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September 17.

A fight took place at Mariatown, Mo., between six hundred Federals under Colonels Montgomery and Johnson and four hundred rebels, in which the latter were completely routed with a loss of seven killed, and one hundred horses and all their tents and supplies captured. The Nationals lost two privates killed and six wounded. Col. Johnson, while riding at the head of his command, was pierced by nine balls and instantly killed. Three bullets took effect in his head, two buck-shot in the neck, one bullet in the left shoulder, one in the left thigh, one in the right hand, and one in the left. He died, urging his men to fight for the Stars and Stripes.--Buffalo Courier, September 23.

The Legislature of Maryland was prevented from organizing at Frederick by the arrest of its clerk and several of the members. During the evening the Union members of the House and Senate met in caucus and resolved that, the action of the Senators present in not assembling having virtually brought the Legislature to an end, they would return to their homes and not attempt again to assemble.

This evening a train on the Ohio and Mississippi road, containing a portion of Colonel Torchin's Nineteenth Illinois regiment, while passing over a bridge near Huron, Ind., one hundred and forty-three miles west of Cincinnati, fell through, killing and wounding over one hundred soldiers.-Louisville Courier, September 19.

A large concourse of citizens from all parts of the State assembled at Hartford, Conn., today, to listen to Hon. D. S. Dickinson and others. General James T. Pratt presided. All the political parties of the State were represented, and places of business were closed during the meeting. Mr. Dickinson's speech was one of his best efforts, and had a powerful effect. Senator Latham, of California, sent a letter of apology for his absence, full of patriotic spirit. Thomas Francis Meagher sent a despatch as follows: “I cannot go to Hartford to-day. I go to the war. Talking is over. Fight is the word.” --National Intelligencer, September 20.

Two fights occurred at Blue Mills Landing, Mo., to-day. The first was between five hundred of the Third Iowa regiment, with one piece of artillery, under Lieutenant-Colonel Scott, and about four thousand rebels. After a desperate struggle of an hour's duration, in which Scott lost one hundred and twenty killed and wounded and all his horses, he retreated slowly half a mile, dragging his cannon by hand. He subsequently took a position with his howitzer on an eminence, and waited for the enemy to renew the attack. But he was not pursued. Not long afterward Colonel Smith's command, with four pieces of cannon, approached Blue Mills by another road and engaged and routed the rebels as they were about crossing the Missouri River.--(Doc. 53.)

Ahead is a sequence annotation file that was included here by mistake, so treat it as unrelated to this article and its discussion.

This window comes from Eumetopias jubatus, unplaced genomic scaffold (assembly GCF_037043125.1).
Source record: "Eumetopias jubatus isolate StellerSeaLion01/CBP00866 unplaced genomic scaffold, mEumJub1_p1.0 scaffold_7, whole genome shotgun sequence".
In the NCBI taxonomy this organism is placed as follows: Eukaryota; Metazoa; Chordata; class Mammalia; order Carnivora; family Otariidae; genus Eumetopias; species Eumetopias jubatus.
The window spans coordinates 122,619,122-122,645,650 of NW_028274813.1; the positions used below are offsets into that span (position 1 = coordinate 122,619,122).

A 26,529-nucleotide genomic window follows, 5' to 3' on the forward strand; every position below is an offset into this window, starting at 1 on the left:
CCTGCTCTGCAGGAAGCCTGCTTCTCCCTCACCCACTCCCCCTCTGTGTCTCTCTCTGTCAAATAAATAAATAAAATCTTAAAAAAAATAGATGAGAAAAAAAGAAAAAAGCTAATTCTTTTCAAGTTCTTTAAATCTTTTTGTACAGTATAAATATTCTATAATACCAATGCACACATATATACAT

The Fifteenth regiment (Elmira Engineers) N. Y. S. V., under the command of Colonel C. B. Stuart of Geneva, left Elmira for the seat of war.--N. Y. Herald, Sept. 22.

Clement Smyth, the Roman Catholic Bishop of Dubuque, Iowa, in a letter to the Adjutant-General of that State, held the following language: “I ever avoid all matters of a political nature as foreign to my sacred duties, yet in this present hour of trial, when the honor and the happiness of our nation are at stake; when some prejudiced mind may construe my silence into a disrespect for you, whose friendship I highly prize, or into a criminal opposition to our National Government — the Government of the United States, the only one to which I owe fealty — it may not be departing too far from my usual course to say that my feelings and sentiments are for the Union, and though peace is now the darling object of my ambition, yet I would not consent to purchase peace at the sacrifice of principle.”

At Washington the following order was issued to-day from the War Department:

The commanding officer at Hatteras Inlet, N. C., is hereby authorized to accept the services of such loyal North Carolinians — not to exceed one regiment — as in his neighborhood may volunteer to take up arms for the United States, and to designate regular officers to muster them into the service. The recruits will be organized in the first instance into a battalion or regiment according to numbers. The mustering [31] officer will make timely requisition for arms and other necessary supplies. The commanding officer will, on the recommendation of the volunteers, propose such persons as officers as he may deem suitable, to officer the companies that may, if approved, be commissioned by the President.

L. Thomas, Adj.-Gen.

The anniversary of Washington's Farewell Address was celebrated by Cassius M. Clay's Washington Guards. Professor Amasa McCoy, Secretary of the Guards, delivered an Oration on “The London Times on the Rebellion and the War against the National Constitution.”

The Continental Guard, Forty-eighth regiment N. Y. S. V., under the command of Colonel James H. Perry, left Fort Hamilton this morning for the seat of war. The regiment numbers about one thousand men, well equipped and armed with Enfield rifles. The uniform is the United States regulation. A considerable number of the men were formerly members of the Seventy-first. About sixty recruits, not yet uniformed, were left in charge of the camp, near Fort Hamilton, under Lieutenant Wallace. Colonel Perry, the commandant of the regiment, is well-known as a West Point graduate. N. Y. Evening Post, Sept 17.

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